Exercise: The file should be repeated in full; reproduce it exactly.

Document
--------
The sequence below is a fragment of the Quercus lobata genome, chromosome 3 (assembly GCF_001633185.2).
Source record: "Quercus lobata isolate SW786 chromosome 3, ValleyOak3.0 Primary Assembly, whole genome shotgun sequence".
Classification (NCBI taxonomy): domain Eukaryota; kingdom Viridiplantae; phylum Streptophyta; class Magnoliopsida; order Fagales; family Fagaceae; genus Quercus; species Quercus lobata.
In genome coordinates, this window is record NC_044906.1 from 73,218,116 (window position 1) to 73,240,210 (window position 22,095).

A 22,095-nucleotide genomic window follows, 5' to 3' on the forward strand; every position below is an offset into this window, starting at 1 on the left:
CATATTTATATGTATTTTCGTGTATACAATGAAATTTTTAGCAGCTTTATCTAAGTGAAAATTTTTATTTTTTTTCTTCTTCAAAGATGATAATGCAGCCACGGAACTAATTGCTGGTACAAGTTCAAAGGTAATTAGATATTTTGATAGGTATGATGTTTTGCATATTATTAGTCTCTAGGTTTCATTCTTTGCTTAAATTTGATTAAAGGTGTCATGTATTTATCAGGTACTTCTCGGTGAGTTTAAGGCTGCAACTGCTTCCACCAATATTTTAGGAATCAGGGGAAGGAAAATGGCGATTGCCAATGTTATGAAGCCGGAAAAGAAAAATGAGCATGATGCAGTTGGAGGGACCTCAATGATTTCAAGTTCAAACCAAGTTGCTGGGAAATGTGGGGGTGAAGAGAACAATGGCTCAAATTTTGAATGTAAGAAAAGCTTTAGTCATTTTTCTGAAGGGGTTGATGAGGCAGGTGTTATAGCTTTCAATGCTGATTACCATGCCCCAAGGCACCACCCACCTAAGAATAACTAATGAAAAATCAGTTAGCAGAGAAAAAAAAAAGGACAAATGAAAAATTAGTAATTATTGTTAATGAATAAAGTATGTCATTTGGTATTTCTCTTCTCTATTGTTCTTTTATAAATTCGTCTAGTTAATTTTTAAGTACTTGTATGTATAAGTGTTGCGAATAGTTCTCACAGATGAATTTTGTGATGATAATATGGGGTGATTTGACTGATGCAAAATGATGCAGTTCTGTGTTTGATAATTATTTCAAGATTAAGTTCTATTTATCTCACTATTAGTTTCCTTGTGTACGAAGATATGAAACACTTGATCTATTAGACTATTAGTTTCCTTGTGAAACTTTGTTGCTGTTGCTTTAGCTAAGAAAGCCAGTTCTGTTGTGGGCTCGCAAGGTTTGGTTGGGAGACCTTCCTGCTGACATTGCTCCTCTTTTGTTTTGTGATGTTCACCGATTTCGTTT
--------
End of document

The sequence below is a fragment of the Quercus lobata genome, chromosome 3 (assembly GCF_001633185.2).
Source record: "Quercus lobata isolate SW786 chromosome 3, ValleyOak3.0 Primary Assembly, whole genome shotgun sequence".
Classification (NCBI taxonomy): domain Eukaryota; kingdom Viridiplantae; phylum Streptophyta; class Magnoliopsida; order Fagales; family Fagaceae; genus Quercus; species Quercus lobata.
In genome coordinates, this window is record NC_044906.1 from 73,218,116 (window position 1) to 73,240,210 (window position 22,095).

A 22,095-nucleotide genomic window follows, 5' to 3' on the forward strand; every position below is an offset into this window, starting at 1 on the left:
CATATTTATATGTATTTTCGTGTATACAATGAAATTTTTAGCAGCTTTATCTAAGTGAAAATTTTTATTTTTTTTCTTCTTCAAAGATGATAATGCAGCCACGGAACTAATTGCTGGTACAAGTTCAAAGGTAATTAGATATTTTGATAGGTATGATGTTTTGCATATTATTAGTCTCTAGGTTTCATTCTTTGCTTAAATTTGATTAAAGGTGTCATGTATTTATCAGGTACTTCTCGGTGAGTTTAAGGCTGCAACTGCTTCCACCAATATTTTAGGAATCAGGGGAAGGAAAATGGCGATTGCCAATGTTATGAAGCCGGAAAAGAAAAATGAGCATGATGCAGTTGGAGGGACCTCAATGATTTCAAGTTCAAACCAAGTTGCTGGGAAATGTGGGGGTGAAGAGAACAATGGCTCAAATTTTGAATGTAAGAAAAGCTTTAGTCATTTTTCTGAAGGGGTTGATGAGGCAGGTGTTATAGCTTTCAATGCTGATTACCATGCCCCAAGGCACCACCCACCTAAGAATAACTAATGAAAAATCAGTTAGCAGAGAAAAAAAAAAGGACAAATGAAAAATTAGTAATTATTGTTAATGAATAAAGTATGTCATTTGGTATTTCTCTTCTCTATTGTTCTTTTATAAATTCGTCTAGTTAATTTTTAAGTACTTGTATGTATAAGTGTTGCGAATAGTTCTCACAGATGAATTTTGTGATGATAATATGGGGTGATTTGACTGATGCAAAATGATGCAGTTCTGTGTTTGATAATTATTTCAAGATTAAGTTCTATTTATCTCACTATTAGTTTCCTTGTGTACGAAGATATGAAACACTTGATCTATTAGACTATTAGTTTCCTTGTGAAACTTTGTTGCTGTTGCTTTAGCTAAGAAAGCCAGTTCTGTTGTGGGCTCGCAAGGTTTGGTTGGGAGACCTTCCTGCTGACATTGCTCCTCTTTTGTTTTGTGATGTTCACCGATTTCGTTT